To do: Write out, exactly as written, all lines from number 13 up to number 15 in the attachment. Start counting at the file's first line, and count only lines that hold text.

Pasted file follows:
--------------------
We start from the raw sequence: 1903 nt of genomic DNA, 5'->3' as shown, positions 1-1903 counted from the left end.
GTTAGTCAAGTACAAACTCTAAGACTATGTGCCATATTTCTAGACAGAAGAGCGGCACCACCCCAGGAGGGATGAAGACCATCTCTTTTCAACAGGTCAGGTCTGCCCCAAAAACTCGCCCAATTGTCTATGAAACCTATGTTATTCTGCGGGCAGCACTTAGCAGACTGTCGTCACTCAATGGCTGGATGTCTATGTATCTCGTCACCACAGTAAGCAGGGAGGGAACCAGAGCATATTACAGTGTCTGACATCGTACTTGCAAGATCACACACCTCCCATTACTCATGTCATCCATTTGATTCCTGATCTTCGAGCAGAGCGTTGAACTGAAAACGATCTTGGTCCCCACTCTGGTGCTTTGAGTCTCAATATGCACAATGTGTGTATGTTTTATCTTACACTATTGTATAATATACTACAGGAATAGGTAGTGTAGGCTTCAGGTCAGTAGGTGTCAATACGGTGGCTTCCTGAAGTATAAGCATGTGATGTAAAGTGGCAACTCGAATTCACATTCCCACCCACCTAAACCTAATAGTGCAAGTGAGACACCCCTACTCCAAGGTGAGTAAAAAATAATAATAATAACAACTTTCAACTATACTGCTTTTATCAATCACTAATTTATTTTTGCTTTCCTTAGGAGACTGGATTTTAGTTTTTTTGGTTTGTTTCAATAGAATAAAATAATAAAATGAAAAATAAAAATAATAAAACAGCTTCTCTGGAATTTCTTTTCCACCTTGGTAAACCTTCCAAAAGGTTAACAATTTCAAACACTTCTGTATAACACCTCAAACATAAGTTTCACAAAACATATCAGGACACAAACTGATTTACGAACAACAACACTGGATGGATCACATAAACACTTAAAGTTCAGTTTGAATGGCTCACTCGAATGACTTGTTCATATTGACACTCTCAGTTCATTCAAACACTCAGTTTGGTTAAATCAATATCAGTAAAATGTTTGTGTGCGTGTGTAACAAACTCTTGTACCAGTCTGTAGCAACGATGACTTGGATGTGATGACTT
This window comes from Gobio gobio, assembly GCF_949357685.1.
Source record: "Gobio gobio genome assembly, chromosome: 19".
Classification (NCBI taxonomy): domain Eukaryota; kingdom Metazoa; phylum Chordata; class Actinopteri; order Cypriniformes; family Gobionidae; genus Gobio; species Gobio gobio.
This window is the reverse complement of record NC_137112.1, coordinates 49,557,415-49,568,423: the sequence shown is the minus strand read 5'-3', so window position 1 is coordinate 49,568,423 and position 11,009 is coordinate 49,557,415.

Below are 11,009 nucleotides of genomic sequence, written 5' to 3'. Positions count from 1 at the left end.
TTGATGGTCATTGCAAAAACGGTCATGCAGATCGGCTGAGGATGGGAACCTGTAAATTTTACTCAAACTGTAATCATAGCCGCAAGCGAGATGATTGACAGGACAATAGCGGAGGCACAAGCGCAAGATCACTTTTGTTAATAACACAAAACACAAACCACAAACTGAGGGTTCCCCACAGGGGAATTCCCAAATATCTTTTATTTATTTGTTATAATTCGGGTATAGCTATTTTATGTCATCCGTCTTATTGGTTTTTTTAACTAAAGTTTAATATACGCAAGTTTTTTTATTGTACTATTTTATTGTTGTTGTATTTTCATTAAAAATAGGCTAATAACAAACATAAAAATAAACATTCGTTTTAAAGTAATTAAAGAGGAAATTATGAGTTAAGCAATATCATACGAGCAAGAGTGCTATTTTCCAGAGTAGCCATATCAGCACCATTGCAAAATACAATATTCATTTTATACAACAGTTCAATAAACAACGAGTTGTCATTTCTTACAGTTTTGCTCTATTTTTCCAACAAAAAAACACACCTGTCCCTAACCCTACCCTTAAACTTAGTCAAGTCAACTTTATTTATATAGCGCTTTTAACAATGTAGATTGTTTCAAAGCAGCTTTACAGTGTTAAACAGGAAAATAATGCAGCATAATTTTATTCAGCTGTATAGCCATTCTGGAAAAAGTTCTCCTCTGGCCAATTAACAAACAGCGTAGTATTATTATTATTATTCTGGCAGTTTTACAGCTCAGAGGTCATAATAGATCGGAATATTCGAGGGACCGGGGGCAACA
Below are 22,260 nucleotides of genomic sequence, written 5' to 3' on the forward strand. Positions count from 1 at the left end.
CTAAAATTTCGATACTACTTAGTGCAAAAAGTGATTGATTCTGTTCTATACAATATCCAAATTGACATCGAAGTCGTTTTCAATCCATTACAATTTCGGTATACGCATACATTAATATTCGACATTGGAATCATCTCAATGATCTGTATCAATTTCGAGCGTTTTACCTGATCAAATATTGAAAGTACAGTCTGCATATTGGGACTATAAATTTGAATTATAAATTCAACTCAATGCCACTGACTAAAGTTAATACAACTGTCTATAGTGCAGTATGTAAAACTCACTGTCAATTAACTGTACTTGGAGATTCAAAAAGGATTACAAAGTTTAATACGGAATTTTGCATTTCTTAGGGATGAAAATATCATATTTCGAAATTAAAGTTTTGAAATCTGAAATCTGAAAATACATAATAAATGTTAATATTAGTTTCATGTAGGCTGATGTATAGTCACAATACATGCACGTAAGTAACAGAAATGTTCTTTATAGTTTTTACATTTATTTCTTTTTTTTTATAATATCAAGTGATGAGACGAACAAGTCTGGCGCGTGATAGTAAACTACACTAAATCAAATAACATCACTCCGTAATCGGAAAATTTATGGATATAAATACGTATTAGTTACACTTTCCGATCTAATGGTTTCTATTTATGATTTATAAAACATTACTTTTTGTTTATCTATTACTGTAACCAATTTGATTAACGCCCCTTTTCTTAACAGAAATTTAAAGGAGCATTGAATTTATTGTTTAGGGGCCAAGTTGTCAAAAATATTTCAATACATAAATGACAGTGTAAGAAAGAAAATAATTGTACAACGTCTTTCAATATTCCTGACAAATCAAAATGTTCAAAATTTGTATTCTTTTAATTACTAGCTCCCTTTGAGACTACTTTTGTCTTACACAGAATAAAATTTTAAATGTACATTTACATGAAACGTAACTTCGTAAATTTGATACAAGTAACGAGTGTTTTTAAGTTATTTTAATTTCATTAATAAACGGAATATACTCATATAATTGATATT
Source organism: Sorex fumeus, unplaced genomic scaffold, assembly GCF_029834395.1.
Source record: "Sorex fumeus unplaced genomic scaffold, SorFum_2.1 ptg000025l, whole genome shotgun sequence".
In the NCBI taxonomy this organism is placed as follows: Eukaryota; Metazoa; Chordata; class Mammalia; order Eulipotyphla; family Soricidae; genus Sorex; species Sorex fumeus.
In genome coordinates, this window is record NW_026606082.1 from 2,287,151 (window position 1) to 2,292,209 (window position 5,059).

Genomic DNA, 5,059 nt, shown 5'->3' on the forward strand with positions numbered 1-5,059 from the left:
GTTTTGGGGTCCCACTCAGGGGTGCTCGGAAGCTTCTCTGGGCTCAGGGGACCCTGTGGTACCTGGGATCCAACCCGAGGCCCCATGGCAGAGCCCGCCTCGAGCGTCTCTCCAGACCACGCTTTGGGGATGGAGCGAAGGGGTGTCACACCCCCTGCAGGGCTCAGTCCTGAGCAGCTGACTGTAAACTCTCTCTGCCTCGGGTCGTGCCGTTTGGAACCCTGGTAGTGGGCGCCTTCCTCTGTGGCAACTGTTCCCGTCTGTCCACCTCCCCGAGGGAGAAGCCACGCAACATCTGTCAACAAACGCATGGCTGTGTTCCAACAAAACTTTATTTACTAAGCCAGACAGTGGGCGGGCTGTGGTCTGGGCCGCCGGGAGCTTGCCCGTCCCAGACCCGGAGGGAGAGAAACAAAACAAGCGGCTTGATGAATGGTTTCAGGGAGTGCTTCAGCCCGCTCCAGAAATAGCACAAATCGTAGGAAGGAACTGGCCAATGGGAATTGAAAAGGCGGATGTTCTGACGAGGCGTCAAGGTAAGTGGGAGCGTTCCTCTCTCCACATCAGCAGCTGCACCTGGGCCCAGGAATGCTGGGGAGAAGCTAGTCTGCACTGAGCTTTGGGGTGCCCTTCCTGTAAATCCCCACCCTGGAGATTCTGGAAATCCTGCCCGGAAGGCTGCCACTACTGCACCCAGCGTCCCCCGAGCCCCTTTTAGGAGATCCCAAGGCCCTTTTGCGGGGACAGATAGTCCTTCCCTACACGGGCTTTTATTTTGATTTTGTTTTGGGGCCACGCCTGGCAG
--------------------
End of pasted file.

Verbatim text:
In the NCBI taxonomy this organism is placed as follows: Eukaryota; Metazoa; Chordata; class Mammalia; order Eulipotyphla; family Soricidae; genus Sorex; species Sorex fumeus.
In genome coordinates, this window is record NW_026606082.1 from 2,287,151 (window position 1) to 2,292,209 (window position 5,059).

Genomic DNA, 5,059 nt, shown 5'->3' on the forward strand with positions numbered 1-5,059 from the left: